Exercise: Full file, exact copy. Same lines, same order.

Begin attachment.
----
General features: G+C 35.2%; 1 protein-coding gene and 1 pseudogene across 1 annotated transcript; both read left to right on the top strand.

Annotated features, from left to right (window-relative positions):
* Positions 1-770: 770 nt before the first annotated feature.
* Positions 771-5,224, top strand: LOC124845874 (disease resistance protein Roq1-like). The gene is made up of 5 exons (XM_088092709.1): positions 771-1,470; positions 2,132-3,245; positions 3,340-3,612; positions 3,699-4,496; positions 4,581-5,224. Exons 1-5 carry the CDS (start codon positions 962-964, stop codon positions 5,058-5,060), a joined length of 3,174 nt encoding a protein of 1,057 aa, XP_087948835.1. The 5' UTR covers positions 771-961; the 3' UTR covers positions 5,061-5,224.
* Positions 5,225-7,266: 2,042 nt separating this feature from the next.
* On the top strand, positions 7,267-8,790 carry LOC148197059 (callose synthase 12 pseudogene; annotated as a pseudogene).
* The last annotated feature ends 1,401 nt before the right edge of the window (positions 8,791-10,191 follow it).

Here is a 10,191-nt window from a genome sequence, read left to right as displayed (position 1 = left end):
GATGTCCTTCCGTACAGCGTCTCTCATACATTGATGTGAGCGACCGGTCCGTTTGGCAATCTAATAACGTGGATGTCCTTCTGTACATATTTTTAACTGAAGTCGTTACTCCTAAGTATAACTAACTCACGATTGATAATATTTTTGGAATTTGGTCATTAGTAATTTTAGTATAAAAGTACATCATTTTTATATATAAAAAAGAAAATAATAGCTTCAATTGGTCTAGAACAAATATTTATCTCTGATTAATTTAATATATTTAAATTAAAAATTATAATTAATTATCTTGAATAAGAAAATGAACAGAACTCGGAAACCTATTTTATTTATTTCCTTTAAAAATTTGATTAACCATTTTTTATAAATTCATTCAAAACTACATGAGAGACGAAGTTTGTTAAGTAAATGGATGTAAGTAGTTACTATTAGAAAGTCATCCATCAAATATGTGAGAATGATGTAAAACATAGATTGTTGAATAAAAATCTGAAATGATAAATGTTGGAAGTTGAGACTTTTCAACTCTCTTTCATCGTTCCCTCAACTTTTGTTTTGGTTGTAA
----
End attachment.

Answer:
General features: G+C 35.2%; 1 protein-coding gene and 1 pseudogene across 1 annotated transcript; both read left to right on the top strand.

Annotated features, from left to right (window-relative positions):
* Positions 1-770: 770 nt before the first annotated feature.
* Positions 771-5,224, top strand: LOC124845874 (disease resistance protein Roq1-like). The gene is made up of 5 exons (XM_088092709.1): positions 771-1,470; positions 2,132-3,245; positions 3,340-3,612; positions 3,699-4,496; positions 4,581-5,224. Exons 1-5 carry the CDS (start codon positions 962-964, stop codon positions 5,058-5,060), a joined length of 3,174 nt encoding a protein of 1,057 aa, XP_087948835.1. The 5' UTR covers positions 771-961; the 3' UTR covers positions 5,061-5,224.
* Positions 5,225-7,266: 2,042 nt separating this feature from the next.
* On the top strand, positions 7,267-8,790 carry LOC148197059 (callose synthase 12 pseudogene; annotated as a pseudogene).
* The last annotated feature ends 1,401 nt before the right edge of the window (positions 8,791-10,191 follow it).

Here is a 10,191-nt window from a genome sequence, read left to right as displayed (position 1 = left end):
GATGTCCTTCCGTACAGCGTCTCTCATACATTGATGTGAGCGACCGGTCCGTTTGGCAATCTAATAACGTGGATGTCCTTCTGTACATATTTTTAACTGAAGTCGTTACTCCTAAGTATAACTAACTCACGATTGATAATATTTTTGGAATTTGGTCATTAGTAATTTTAGTATAAAAGTACATCATTTTTATATATAAAAAAGAAAATAATAGCTTCAATTGGTCTAGAACAAATATTTATCTCTGATTAATTTAATATATTTAAATTAAAAATTATAATTAATTATCTTGAATAAGAAAATGAACAGAACTCGGAAACCTATTTTATTTATTTCCTTTAAAAATTTGATTAACCATTTTTTATAAATTCATTCAAAACTACATGAGAGACGAAGTTTGTTAAGTAAATGGATGTAAGTAGTTACTATTAGAAAGTCATCCATCAAATATGTGAGAATGATGTAAAACATAGATTGTTGAATAAAAATCTGAAATGATAAATGTTGGAAGTTGAGACTTTTCAACTCTCTTTCATCGTTCCCTCAACTTTTGTTTTGGTTGTAA